So what should you optimize for? Think about keyword groupings that will help you reach your ideal client. For example, maybe you have a strong background in environmental impact investing, work with small business owners or have a number of clients whom you help with real estate investing or estate planning. Think about the right kind of content that will help you rank for those terms to reach your target audience.
And remember, it’s not just text that impacts how you rank in search results. Google only indexes websites that are mobile-friendly and operate quickly. People are also searching via voice or by image, so make sure you use natural language and upload files with descriptive file names and alternative text, which also makes your site accessible to those with disabilities.
4. A System for Content Production
Who has time to write everything from articles to social media posts? It sounds daunting, but you’ll be surprised how easy it is when you use what I call the “content goldmine approach.”
First, you choose a topic where you’re highly experienced – whether it’s tax planning or saving for college – and create a detailed resource, such as an ebook, long-form video, webinar, etc. This marquee piece will become a lead magnet on your website that people will trade their contact information for. After you’ve created that piece, you’ll break it up into multiple smaller pieces.
For example, a 10-chapter guide on getting started with investing can become 10 different blog posts. Then each blog post can become four social posts as you extract statistics, quotes, etc. Once you get started, it will become second nature to see all the possibilities in each piece of content.
5. Social Media
As social media platforms continue to proliferate, it can be hard to decide where to concentrate your efforts. But you don’t have to blanket them all; instead, think about where your favorite types of clients are likely congregating online.
Young professionals might be on LinkedIn or Twitter, while an older demographic is keeping up with their grandkids on Facebook. Start with one platform and then gradually build out as your time and interest level allow.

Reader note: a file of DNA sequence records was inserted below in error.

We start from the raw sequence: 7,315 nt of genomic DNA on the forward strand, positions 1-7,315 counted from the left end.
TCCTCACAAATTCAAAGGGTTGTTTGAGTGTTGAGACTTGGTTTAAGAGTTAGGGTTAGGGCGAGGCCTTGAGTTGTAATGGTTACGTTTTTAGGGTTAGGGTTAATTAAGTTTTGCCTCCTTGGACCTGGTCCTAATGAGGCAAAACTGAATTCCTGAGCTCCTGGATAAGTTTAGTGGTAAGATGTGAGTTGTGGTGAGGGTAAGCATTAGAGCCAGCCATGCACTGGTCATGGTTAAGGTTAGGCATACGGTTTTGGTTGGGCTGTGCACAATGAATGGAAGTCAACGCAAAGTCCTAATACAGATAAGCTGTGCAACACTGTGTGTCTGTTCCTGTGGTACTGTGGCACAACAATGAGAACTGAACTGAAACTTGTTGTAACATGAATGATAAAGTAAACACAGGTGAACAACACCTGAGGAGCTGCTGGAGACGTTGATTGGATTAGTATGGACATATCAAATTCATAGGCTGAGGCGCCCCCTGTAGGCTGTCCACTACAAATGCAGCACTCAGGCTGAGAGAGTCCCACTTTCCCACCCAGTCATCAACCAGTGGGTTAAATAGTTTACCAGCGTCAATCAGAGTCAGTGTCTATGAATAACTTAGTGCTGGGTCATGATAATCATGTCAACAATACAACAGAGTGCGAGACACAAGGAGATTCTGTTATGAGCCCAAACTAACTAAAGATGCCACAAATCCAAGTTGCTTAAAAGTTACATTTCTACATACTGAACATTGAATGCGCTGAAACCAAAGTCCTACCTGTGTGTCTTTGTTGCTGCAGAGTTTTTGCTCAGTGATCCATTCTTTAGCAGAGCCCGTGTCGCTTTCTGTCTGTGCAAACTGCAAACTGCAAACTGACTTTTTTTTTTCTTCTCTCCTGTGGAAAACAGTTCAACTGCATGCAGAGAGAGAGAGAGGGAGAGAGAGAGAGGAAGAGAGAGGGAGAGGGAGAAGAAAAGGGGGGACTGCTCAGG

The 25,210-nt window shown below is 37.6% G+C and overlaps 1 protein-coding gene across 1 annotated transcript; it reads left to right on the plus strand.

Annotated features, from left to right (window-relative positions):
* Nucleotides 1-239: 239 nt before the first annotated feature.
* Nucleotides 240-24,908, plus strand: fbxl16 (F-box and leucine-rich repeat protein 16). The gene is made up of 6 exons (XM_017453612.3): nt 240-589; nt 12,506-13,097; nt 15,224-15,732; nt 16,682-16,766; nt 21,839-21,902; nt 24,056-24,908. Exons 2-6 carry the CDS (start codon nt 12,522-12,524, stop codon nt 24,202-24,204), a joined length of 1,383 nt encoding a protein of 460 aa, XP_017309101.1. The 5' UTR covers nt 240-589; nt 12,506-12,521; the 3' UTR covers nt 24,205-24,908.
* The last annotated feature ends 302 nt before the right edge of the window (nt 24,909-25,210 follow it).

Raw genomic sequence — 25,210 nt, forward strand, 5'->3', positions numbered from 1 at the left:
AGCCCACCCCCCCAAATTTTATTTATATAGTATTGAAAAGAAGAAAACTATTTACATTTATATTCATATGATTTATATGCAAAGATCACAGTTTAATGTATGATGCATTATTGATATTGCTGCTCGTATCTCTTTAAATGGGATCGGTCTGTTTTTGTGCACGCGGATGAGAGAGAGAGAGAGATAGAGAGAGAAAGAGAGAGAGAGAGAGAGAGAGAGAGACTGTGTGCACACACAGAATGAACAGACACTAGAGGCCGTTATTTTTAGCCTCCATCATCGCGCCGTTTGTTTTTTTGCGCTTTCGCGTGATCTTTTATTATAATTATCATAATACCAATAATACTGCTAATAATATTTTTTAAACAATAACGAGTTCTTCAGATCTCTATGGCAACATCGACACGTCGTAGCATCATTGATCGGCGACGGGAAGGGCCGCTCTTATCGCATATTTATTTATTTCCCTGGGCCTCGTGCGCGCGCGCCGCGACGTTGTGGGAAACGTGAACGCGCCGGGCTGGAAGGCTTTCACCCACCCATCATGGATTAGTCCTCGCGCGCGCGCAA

I like to think of posting cadence like a pyramid. Your foundational content will be information-packed – think market updates, commentary and blog posts from your website. You’ll build on that base two or three times a week.
From there, once or twice a week you can post firm-related items, such as company events or employee news, to add some color and personalization to your social profile and showcase your firm’s diversity or unique culture.
Next, you’ll roll out something that entails original “thought leadership,” typically once a week or even twice per month. It doesn’t have to be long, but it should be a thoughtful take on a specific topic, something like “Three questions to ask yourself about what you want out of retirement” or “Five tax strategies to kick off 2023.” These posts are designed to be thought-provoking and ideally spur interaction. If you’re not into writing, you can film a short video, turn it into a podcast segment or create an infographic or other visual.
Finally, at the very top of the pyramid, are your personal snippets that you post when the opportunity arises and you have something worthy of sharing. Maybe you’re feeling accomplished because you finished a marathon, or maybe you’re proud of your daughter’s soccer team that finally won its last game after overcoming adversity with a difficult start. You can even share the mental health benefits you derived from becoming completely unplugged during a family vacation.